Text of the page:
7 reasons why you really should learn jQuery »
FERDY CHRISTANT - FEB 2, 2009 (06:06:39 PM)
1. jQuery seperates behavior from markup
In HTML markup it is still quite common to see things like this:
<form id="myform" onsubmit=return validate();" >
Even though the validate() function can be placed in an external file, in effect we are still mixing markup with logic and events here. jQuery allows you to completely seperate the two. With jQuery, the markup would look like this:
Next, the seperate JS file will contain the following event subscription code:
...your code here
2. Write less, do more
That little snippet loops through all <p> elements with the class "neat" and then adds the class "ohmy" to it, whilst slowly showing the paragraph in an animated effect. No browser checks, no loop code, no complex animation functions, just one line of code!
4. It is a "standard"
JQuery is not an official standard, let that be clear. However, the industry support for jQuery is overwhelming. Google uses it, and even hosts it for you. Dell, Digg, Wordpress, Mozilla and many others use it too. Microsoft is even shipping jQuery with Visual Studio. With so much weight behind this framework, you can consider it a safe choice for the future, and a safe bet to invest time in.
6. It costs you little time
Of course it will cost you time to truly learn jQuery, especially if you will be writing lots of code or even your own plugins. However, you can do this in bits and pieces, there are tons of examples out there and it is really easy to get started. My advise is to first have a look in the plugin pool before you code something yourself. Next, have a look at the actual plugin code to see how it works. In short, learning jQuery is no huge investment, you can be productive right away and increase your skill in small increments.
What is not good about jQuery
Of course jQuery is not perfect. So far, I have experienced the following jQuery caveats:
- Not backwards compatible. Each new release is not by definition backwards-compatible with earlier releases. For example, sometimes some kind of selectors are deprecated. Instead of keeping them supported, jQuery simply removes them from the new release. This can break your code or that of plugins.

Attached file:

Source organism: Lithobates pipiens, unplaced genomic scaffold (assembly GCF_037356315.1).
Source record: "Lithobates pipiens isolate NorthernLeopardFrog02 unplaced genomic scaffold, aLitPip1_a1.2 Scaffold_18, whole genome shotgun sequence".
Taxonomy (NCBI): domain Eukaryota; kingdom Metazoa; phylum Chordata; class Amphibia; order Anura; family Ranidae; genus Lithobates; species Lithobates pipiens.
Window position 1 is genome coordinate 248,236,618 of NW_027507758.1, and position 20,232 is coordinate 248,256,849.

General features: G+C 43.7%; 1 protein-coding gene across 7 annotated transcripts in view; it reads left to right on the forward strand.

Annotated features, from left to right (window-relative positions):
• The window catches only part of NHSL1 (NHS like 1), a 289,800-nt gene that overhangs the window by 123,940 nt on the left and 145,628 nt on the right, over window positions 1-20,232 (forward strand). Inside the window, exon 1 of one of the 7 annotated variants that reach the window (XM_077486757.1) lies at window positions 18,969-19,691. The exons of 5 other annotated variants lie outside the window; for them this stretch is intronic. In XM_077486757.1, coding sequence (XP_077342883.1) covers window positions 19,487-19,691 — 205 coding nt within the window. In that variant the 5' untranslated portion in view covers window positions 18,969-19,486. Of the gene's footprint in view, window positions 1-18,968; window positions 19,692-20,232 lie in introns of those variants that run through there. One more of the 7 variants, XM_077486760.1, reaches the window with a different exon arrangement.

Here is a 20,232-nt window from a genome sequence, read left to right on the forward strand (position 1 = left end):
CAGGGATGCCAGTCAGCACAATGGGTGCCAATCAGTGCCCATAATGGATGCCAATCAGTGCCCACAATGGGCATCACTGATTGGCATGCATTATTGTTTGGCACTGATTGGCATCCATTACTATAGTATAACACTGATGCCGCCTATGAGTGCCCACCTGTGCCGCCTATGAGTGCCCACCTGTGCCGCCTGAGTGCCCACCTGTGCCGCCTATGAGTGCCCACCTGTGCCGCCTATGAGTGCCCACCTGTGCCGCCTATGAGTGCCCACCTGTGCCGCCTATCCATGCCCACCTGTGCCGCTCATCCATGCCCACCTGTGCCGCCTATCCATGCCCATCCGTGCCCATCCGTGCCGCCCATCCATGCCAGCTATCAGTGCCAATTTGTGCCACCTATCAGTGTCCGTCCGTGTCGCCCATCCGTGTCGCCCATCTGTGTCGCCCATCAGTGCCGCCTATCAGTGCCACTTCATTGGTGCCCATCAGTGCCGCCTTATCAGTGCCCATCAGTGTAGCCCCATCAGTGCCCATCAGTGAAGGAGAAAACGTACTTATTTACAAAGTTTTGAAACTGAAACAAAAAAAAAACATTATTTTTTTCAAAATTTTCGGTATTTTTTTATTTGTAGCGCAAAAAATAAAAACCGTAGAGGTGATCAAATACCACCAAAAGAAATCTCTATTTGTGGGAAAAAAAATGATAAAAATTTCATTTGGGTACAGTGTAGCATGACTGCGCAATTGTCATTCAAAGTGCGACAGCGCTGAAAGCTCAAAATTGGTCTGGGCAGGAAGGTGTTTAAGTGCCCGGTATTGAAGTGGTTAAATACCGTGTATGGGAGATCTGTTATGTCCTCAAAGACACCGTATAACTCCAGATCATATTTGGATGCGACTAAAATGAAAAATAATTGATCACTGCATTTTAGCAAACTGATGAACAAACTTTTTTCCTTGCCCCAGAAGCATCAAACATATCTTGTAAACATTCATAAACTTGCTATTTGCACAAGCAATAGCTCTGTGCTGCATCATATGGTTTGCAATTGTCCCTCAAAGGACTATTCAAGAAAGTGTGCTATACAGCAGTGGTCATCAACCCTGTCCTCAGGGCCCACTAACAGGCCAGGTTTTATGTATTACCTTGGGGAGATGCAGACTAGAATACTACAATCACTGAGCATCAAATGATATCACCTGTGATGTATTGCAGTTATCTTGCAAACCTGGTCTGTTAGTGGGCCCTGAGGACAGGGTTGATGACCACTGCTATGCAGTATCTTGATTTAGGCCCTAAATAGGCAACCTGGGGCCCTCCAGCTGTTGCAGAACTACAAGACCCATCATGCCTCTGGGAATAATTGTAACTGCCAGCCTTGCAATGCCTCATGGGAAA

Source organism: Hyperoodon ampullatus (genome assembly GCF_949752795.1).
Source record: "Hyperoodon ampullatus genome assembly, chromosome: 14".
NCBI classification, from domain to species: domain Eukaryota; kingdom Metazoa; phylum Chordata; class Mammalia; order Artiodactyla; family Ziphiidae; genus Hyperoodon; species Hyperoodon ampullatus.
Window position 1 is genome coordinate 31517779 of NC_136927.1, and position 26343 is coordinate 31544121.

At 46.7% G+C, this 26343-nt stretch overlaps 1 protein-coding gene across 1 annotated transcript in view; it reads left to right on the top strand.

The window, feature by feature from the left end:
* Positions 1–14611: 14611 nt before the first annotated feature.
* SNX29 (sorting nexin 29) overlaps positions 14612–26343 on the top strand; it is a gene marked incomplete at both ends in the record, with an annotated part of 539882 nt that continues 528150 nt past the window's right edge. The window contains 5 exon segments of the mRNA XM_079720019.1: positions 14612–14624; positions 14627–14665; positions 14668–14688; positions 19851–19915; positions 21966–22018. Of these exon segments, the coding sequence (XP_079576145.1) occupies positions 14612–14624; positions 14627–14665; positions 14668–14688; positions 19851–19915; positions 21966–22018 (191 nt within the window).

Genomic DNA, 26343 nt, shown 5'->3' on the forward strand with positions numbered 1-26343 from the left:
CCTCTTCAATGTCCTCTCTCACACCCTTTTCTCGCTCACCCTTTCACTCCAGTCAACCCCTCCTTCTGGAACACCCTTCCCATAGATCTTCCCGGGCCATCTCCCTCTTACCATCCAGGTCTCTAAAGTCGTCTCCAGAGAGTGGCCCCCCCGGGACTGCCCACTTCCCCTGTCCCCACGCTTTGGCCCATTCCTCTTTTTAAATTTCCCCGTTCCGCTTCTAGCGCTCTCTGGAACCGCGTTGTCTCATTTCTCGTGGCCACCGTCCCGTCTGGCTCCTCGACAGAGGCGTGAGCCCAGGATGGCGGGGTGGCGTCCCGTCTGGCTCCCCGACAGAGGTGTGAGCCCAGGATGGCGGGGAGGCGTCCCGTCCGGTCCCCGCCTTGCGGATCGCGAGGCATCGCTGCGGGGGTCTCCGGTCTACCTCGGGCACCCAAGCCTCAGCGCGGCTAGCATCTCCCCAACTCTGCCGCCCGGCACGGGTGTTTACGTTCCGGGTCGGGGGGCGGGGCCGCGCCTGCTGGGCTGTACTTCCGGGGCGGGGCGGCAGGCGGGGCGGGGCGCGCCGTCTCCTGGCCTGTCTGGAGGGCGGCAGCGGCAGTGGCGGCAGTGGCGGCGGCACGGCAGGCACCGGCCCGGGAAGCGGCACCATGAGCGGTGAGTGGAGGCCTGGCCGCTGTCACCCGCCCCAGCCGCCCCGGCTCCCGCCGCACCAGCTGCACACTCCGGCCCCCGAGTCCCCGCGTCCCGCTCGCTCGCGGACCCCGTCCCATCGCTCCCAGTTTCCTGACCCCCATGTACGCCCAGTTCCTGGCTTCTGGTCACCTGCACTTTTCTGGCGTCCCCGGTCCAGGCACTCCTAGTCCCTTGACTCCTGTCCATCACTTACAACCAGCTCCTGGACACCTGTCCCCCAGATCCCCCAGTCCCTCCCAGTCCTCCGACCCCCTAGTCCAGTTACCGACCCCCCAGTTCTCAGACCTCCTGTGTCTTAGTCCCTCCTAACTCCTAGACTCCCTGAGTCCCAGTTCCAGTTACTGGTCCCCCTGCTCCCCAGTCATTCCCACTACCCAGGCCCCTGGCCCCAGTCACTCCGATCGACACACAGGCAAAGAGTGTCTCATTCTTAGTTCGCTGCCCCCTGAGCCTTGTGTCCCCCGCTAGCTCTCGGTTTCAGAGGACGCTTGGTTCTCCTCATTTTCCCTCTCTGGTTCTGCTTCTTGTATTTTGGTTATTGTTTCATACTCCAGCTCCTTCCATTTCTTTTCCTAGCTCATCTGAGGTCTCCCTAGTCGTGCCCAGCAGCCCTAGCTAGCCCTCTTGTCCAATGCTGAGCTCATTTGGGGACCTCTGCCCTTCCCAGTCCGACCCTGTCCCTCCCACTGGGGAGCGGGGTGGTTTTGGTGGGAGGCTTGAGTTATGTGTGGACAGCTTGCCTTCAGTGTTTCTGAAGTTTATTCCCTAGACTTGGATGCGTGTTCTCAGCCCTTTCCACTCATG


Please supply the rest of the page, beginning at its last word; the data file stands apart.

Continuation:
- Plugins-compatibility. Related to the previous point: when there is a new jQuery release and you want to upgrade, it will depend on your plugin author whether you can upgrade. Quite often existing plugins will break in the newest jQuery release. The more plugins you use, the bigger the chance this will happen. I once fixed a 3rd party plugin because I wanted to upgrade to jQuery 1.3, so you do not always have to wait for others.
- You can quite easily come in a conflicted state when you use multiple plugins on the same page, particularly when they tie to the same event or selectors. This is not due to jQuery itself, but still a problem that is hard to debug and fix.
- JQuery does not leave me with an impression of stability. It does not crash my browser, I'm talking about their release policy. Just days after the major new release 1.3, a bug fix release 1.3.1 was released. They also remove functionality that they classify as deprecated, potentially breaking a lot of code. I'm hoping these kind of breaking changes will be limited in the future.
- Out of the big frameworks, the jQuery core library has relatively poor support for animation and effects. However, in practice this is not problem at all. There is a seperate jQuery UI project and tons of plugins for these kind of things.
My opinion is that if you have these questions:
- If so, which one?
My answers would be "yes", and "jQuery". This is not to say the other frameworks are not good, it's just that jQuery looks like the most safe and rewarding investment of your time.
Do you agree?